This all began to change in the late 1800s, thanks not to the whims of European Victorians, but rather American inventors and businessmen. Once electricity was developed by Thomas Edison (or Nikola Tesla depending on whom you ask), industrious Americans sought to use the new technology for a bevy of applications, ranging from the telegram to the electric streetcar. In 1882, Edward Hibberd Johnson — vice president of the Edison Electric Light Company and an inventor in his own right — was living in one of the first “wired” areas of New York City. As Christmas approached, Johnson had the bright idea of replacing the fire-prone candles that he used to decorate his tree with a set of specially made electric bulbs. In the parlor room of his home at 136 East 36th Street, Johnson hand-wired 80 red, white, and blue light bulbs, attached them to a generator, and strung them all around his tree. The tree was visible from the street below, attracting the attention of passersby and eventually the national press. “At the rear of the beautiful parlors, was a large Christmas tree presenting a most picturesque and uncanny aspect,” wrote the Detroit Post and Tribune when describing Johnson’s tree. “It was brilliantly lighted with…eighty lights in all encased in these dainty glass eggs, and about equally divided between white, red and blue….One can hardly imagine anything prettier.”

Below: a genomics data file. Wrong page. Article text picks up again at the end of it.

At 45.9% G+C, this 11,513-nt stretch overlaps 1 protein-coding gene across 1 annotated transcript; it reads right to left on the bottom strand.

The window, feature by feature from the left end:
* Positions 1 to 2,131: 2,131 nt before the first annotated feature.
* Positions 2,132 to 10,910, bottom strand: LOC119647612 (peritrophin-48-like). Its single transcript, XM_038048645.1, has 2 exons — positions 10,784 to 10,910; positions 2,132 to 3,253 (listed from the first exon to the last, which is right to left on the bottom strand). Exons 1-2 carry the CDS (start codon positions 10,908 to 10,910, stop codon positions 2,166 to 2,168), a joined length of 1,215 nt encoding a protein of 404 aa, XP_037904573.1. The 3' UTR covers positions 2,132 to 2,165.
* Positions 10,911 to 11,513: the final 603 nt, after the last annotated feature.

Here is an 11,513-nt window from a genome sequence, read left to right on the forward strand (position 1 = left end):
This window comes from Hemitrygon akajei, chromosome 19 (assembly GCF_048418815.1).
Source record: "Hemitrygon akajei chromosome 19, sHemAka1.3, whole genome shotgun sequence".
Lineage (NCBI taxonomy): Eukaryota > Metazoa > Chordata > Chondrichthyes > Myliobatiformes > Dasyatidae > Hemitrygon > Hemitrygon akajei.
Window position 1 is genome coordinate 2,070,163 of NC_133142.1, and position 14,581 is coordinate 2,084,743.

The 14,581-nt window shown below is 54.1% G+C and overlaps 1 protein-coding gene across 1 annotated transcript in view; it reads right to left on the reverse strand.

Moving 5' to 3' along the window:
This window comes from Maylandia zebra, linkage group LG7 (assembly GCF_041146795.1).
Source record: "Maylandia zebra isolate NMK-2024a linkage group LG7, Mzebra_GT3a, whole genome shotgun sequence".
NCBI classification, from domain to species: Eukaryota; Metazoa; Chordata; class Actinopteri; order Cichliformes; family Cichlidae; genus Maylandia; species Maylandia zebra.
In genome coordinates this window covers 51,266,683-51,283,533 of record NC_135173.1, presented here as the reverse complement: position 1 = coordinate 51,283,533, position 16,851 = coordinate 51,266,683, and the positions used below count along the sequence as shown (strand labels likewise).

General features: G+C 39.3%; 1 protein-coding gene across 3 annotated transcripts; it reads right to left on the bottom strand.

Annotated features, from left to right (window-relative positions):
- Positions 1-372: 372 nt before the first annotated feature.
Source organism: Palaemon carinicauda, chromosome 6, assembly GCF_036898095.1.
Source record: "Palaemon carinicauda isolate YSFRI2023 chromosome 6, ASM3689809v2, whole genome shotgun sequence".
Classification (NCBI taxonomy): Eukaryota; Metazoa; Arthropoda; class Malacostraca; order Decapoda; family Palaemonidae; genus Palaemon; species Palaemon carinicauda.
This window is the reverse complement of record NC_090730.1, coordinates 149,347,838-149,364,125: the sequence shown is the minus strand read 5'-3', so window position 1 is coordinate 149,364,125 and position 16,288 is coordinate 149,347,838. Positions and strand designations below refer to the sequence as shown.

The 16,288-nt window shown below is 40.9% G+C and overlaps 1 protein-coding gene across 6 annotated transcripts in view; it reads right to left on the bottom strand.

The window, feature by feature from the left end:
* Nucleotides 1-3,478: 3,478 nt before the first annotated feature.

Illustrated portrait of Edward Hibberd Johnson
Edward Hibberd Johnson (Photo from Wikimedia Commons)